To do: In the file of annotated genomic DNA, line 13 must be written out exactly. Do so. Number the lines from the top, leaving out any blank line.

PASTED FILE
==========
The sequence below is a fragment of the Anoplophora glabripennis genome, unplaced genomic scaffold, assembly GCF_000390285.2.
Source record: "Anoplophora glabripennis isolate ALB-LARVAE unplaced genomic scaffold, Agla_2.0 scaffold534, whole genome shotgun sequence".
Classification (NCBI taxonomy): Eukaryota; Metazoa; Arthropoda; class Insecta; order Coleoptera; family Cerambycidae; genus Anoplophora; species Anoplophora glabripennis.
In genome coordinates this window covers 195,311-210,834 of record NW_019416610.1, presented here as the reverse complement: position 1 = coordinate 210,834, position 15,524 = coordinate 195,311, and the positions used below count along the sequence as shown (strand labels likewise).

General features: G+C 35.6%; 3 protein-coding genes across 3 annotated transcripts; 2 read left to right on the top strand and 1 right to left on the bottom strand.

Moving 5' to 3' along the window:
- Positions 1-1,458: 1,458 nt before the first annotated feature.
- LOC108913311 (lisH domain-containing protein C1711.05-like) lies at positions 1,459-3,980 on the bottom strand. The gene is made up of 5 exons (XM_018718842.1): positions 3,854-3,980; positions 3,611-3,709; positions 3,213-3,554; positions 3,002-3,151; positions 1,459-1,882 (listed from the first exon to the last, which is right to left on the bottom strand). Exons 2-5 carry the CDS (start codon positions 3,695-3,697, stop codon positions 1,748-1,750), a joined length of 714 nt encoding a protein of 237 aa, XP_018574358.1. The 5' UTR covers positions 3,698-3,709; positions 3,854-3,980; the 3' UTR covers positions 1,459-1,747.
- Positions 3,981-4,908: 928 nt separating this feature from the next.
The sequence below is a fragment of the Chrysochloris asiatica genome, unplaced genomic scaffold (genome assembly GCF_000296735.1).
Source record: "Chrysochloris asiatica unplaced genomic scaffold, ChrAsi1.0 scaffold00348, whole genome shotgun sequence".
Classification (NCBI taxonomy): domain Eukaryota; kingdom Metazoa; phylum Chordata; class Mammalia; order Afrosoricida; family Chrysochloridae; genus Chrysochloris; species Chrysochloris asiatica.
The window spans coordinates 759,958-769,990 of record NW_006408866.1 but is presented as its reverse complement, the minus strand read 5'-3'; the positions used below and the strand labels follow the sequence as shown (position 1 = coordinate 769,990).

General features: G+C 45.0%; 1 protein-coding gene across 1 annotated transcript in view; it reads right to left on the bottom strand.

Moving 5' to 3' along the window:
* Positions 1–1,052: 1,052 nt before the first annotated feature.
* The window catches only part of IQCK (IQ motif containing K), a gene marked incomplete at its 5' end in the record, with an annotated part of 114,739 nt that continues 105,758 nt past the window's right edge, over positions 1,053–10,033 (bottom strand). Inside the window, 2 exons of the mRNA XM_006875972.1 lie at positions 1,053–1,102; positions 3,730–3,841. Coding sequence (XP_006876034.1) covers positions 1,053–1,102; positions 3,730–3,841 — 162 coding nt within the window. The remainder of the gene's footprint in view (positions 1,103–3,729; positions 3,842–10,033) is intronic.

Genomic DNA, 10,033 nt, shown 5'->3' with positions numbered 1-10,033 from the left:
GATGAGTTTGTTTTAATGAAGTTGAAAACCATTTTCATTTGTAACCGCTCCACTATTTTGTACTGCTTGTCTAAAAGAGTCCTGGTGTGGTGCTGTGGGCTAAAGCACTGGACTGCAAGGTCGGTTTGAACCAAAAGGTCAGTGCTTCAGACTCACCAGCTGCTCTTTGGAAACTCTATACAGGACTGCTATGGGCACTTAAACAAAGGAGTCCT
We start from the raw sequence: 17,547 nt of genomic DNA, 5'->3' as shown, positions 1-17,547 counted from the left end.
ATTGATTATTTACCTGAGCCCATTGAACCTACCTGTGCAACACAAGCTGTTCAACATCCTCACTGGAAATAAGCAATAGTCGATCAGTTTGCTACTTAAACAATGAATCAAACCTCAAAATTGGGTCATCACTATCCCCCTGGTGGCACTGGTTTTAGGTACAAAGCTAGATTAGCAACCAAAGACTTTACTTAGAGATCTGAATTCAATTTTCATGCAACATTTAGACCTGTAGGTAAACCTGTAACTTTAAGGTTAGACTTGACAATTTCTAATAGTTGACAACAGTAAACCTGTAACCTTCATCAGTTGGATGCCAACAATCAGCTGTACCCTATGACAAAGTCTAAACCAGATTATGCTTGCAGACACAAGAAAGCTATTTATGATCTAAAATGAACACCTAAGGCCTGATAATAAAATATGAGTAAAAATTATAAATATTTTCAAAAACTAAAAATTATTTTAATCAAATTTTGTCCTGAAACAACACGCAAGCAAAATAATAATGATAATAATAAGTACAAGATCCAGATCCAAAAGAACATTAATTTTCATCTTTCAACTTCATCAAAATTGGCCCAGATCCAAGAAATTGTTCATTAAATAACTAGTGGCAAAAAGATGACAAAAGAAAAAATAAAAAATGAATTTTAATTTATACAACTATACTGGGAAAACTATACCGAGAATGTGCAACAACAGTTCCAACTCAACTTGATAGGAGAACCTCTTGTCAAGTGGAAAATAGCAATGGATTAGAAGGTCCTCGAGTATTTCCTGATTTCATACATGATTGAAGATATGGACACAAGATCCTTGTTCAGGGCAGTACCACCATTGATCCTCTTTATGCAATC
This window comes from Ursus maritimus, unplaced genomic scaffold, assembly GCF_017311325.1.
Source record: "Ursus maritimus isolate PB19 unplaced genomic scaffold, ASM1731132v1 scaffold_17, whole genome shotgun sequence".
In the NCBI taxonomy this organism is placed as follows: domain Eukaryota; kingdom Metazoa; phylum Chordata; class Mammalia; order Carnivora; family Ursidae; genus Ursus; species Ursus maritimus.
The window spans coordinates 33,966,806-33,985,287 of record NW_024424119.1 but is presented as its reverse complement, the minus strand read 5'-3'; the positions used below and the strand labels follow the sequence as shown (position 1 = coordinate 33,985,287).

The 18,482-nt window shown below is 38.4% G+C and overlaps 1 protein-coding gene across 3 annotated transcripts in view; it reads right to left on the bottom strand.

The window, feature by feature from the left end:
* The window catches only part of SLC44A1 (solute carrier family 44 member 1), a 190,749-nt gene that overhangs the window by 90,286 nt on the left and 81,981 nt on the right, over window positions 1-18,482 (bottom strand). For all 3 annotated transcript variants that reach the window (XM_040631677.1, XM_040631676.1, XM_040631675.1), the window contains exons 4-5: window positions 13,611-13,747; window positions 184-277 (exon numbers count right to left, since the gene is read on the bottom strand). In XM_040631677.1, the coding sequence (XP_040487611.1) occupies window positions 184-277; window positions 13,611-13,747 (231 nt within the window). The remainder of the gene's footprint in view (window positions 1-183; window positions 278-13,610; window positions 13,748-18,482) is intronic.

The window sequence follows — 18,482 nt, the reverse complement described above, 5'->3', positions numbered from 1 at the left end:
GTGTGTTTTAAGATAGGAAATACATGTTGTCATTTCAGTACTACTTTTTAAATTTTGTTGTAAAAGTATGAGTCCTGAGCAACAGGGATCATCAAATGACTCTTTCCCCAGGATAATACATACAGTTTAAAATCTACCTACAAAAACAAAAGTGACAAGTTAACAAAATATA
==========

The window spans coordinates 759,958-769,990 of record NW_006408866.1 but is presented as its reverse complement, the minus strand read 5'-3'; the positions used below and the strand labels follow the sequence as shown (position 1 = coordinate 769,990).